# Explaining Himself In Excruciating Detail

I am a math teacher at an elementary school. In the late 1980s, I had this one fourth-grader who was very brilliant but sometimes took directions a little too literally. One day, I had the class do a special math problem together after the lesson, where they not only had to show their work as usual but also provide a written explanation on the back of the worksheet detailing the purpose of each step taken to solve the problem.

While the class was working, I noticed that the brilliant kid took a little longer to solve the problem than usual. When he turned it in at the end of class, I saw why.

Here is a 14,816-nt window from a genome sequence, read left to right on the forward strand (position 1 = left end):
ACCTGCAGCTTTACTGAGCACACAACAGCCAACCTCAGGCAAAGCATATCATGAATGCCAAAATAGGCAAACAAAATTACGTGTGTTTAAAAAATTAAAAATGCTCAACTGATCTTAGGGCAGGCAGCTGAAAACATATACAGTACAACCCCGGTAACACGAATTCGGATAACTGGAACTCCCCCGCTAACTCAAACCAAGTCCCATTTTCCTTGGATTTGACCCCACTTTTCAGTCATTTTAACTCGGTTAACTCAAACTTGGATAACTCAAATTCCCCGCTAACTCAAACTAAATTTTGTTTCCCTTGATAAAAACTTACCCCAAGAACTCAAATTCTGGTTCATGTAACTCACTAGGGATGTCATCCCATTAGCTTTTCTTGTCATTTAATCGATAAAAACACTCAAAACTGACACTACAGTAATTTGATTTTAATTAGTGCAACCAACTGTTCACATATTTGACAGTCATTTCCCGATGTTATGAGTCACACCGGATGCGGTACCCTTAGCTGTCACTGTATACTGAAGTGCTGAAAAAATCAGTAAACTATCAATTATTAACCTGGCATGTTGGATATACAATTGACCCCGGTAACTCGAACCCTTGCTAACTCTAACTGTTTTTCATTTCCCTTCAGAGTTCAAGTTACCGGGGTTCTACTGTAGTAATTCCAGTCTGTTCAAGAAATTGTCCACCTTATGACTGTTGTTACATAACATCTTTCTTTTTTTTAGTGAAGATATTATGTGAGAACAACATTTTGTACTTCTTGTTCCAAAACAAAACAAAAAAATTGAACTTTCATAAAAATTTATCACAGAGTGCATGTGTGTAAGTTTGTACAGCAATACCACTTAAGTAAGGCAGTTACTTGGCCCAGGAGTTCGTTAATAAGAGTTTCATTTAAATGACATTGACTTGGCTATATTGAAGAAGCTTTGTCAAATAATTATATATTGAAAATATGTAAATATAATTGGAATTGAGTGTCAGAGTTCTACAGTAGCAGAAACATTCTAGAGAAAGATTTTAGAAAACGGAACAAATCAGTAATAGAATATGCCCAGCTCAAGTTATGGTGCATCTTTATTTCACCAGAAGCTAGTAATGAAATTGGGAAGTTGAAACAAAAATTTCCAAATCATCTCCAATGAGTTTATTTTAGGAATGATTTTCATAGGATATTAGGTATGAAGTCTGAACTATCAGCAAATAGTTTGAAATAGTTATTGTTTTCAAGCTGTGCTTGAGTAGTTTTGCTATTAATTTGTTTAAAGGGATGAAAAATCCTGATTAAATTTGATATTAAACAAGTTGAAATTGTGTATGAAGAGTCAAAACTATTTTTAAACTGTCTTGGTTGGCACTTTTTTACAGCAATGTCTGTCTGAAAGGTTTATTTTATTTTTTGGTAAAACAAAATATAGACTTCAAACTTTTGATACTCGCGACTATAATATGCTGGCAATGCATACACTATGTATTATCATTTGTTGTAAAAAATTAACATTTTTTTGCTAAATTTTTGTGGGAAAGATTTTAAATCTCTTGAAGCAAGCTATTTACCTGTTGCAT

He had written an overly-detailed explanation explaining literally *everything *he had done. It was so long and detailed that he actually took up not only the whole backside of the worksheet — most students needed only little more than half — but also about a dozen lines on a sheet of notebook paper.

I laughed to myself and gave him a four — the highest score possible — because he had solved the problem correctly and, while very long, his explanation was ”technically” correct. I told him that the next time I gave him a similar problem, he only needed to explain the solution the same way that his math book explained how to solve example problems.

It’s been over thirty years, and he has since graduated from a nearby Ivy League college and gotten a career in statistics. His son now attends my school and will be in my class for the 2020-21 school year.